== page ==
Danny agreed and tried but, sometimes, it was just reflex. Everyone at home talked about black people like they were afraid of them. Most of them never met one but they inherited the attitudes of those who said they had. But Martin was right; Danny didn’t want to be a part of anything he was back there. He was being given a new beginning—just like everybody who came over.
Martin was still Irish, but in a different kind of way. He always acted like he never missed it but sometimes, after they had been drinking, he’d let it slip out. He also made it plain that he had no time for religion anymore. He missed Ireland—not being Irish. It was understandable. The Church was against people having sex unless they were trying to have children and there was no way two guys were ever going to be able to convince anyone that that’s what they were up to.
He shivered in the blast of wind that met him at the edge of Riverdale Park, and the noise of a highway right in the middle of everything. Right beside the overgrown river, white in its winter stillness, except for a few bits and pieces of garbage that flew off the highway.
Most of Toronto was clean. He couldn’t believe it, almost sterile, but Martin bristled a little at that and said that he needed to see the rest of it before deciding. Sometimes, Danny was beginning to wonder if he ever really knew his uncle. Most of what they had shared had been all about him. That’s why he wanted to try so much, for Martin’s sake.
The cold cut his tour short but he did get to walk along a part of Queen Street. It wasn’t what he expected, especially around Sherbourne where a steady flow of shabby-looking men filed in and out of the tavern on the corner. It was called the “Canada House” but it didn’t look like the type of place he’d go to.
He did stop in at McVeigh’s New Windsor Tavern. Martin had marked it on the map, too. It was dark and smoky and warm, and he felt at home in a moment. It was a quiet afternoon but Martin had told him it was the place to go when you were in the mood for being Irish.
Danny was. He missed Dublin and he missed Deirdre, even though they weren’t really back together. He felt totally alone and wanted to be somewhere warm and familiar for a while. He wasn’t second-guessing coming over—he had no choice, really—but it was hard to get used to. Everything was all very different, now that he was actually here.
“What can I get you?” the waitress asked.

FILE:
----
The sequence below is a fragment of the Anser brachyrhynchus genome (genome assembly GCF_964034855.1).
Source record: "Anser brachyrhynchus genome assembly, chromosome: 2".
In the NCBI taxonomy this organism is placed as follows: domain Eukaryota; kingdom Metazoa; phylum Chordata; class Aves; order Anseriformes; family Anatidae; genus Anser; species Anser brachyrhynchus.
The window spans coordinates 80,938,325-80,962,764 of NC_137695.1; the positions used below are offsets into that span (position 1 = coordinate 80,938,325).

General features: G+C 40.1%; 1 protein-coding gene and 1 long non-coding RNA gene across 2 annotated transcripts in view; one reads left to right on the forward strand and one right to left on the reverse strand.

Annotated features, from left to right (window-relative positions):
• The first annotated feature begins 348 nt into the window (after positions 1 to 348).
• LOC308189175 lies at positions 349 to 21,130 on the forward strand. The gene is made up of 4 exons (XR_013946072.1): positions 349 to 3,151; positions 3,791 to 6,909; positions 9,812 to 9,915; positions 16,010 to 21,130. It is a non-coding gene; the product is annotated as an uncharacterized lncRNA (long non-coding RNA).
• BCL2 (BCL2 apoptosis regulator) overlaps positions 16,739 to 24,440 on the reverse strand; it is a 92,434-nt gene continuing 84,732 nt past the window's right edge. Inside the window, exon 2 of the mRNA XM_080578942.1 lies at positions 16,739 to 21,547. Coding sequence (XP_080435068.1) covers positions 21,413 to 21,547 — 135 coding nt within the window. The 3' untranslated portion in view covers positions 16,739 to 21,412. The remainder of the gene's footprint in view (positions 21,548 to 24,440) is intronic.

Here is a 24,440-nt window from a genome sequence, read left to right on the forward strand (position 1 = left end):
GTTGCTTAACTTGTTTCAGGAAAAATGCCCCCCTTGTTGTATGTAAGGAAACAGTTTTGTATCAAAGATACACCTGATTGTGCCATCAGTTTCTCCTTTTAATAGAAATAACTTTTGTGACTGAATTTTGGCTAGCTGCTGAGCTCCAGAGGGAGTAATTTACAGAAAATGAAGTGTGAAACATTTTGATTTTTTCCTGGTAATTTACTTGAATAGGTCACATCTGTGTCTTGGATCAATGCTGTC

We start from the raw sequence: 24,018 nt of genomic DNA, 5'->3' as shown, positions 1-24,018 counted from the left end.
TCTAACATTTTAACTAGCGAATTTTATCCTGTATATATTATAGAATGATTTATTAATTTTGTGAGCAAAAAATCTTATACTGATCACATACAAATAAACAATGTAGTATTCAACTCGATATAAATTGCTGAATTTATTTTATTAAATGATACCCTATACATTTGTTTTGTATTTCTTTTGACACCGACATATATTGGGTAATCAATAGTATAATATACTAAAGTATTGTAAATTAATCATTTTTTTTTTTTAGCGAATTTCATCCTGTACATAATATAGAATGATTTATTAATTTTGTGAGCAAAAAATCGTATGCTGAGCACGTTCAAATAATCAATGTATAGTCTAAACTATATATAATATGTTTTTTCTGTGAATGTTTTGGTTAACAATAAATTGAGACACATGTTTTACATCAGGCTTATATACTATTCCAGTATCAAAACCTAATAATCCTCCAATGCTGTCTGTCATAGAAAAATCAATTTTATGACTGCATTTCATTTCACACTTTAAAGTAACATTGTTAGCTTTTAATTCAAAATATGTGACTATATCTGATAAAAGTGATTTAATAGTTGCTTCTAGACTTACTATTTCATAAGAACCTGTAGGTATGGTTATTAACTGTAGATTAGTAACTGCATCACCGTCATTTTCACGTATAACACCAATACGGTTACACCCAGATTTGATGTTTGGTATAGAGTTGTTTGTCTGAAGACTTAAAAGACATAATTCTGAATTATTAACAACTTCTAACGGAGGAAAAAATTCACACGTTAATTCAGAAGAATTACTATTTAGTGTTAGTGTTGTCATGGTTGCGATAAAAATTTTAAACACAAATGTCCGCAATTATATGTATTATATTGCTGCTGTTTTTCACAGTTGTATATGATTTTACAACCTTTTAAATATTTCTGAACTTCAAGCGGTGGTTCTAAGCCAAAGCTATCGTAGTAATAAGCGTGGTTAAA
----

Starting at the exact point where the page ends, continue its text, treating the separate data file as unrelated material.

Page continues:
“I don’t suppose I could get a pint?”
“Not the type you’re thinking about. Most of the guys who come in drink ‘EX.’ It’s a bit like Carlsberg but they seem to prefer it.”
“Can I get a pint of that?”
“Most of the guys drink it by the bottle.”
“Okay, then, that’s what I’ll have. Thanks.”
There were a few others tucked into the shadows and alone with their thoughts, glowing every once in a while when they pulled on their cigarettes. But one was different. He was very dark-skinned but he had a white beard, a neatly trimmed hedge along the side of his face. He wore a beret and a checkered shirt, like the ones lumberjacks wore. Only his was blue and black. He was very tall, even though he was sitting down, and when he crossed his legs, Danny could see that he was just wearing sandals and no socks. He reminded Danny of a Yeti, or something from the bar in Star Wars.
The beer brought little comfort. It had a hard taste to it, but, if it was what the locals drank, he’d get used to it. It wasn’t bad, it was just different and the bottle was weird, a short stubby little thing with a big label on it. He thought about having another but decided against it. Sitting alone in a pub always made him feel like his father. He’d head back towards the apartment if it wasn’t so early. Martin and David would have just got home.
So Danny Boyle walked along Yonge Street as the city rushed home from work. But the cold got to him again and he stopped at the Duke of Gloucester. It was packed. They served beer in pints and you could stand along the bar—just like a real pub. He even got talking with a few people, a Brit and two Scots who had been over for a few years and acted like they owned the place. They spoke about Toronto, and Canada, in terms of them and us; them being all the non-Brits. And, after a few beers, implied that Danny was one of “us.” His Irish might have bristled at that but he was happy to feel included. They assured him he’d be okay as long as he stuck to his own kind. “Canada, mate, is British,” the Brit explained. “And all these foreigners need to remember that.”
“You’re right there,” one of the Scots agreed, burping beerily.
“It’s really more Scottish when you think about it,” the other insisted, smiling as he said it.
“Yeah,” the Brit agreed with both of them. “But the main thing, Paddy, is that we all stick together over here.”
“My name is Danny, not Paddy.”
“Danny, Paddy, Jock or Tommy. We’re all the same over here and we have to stick together.”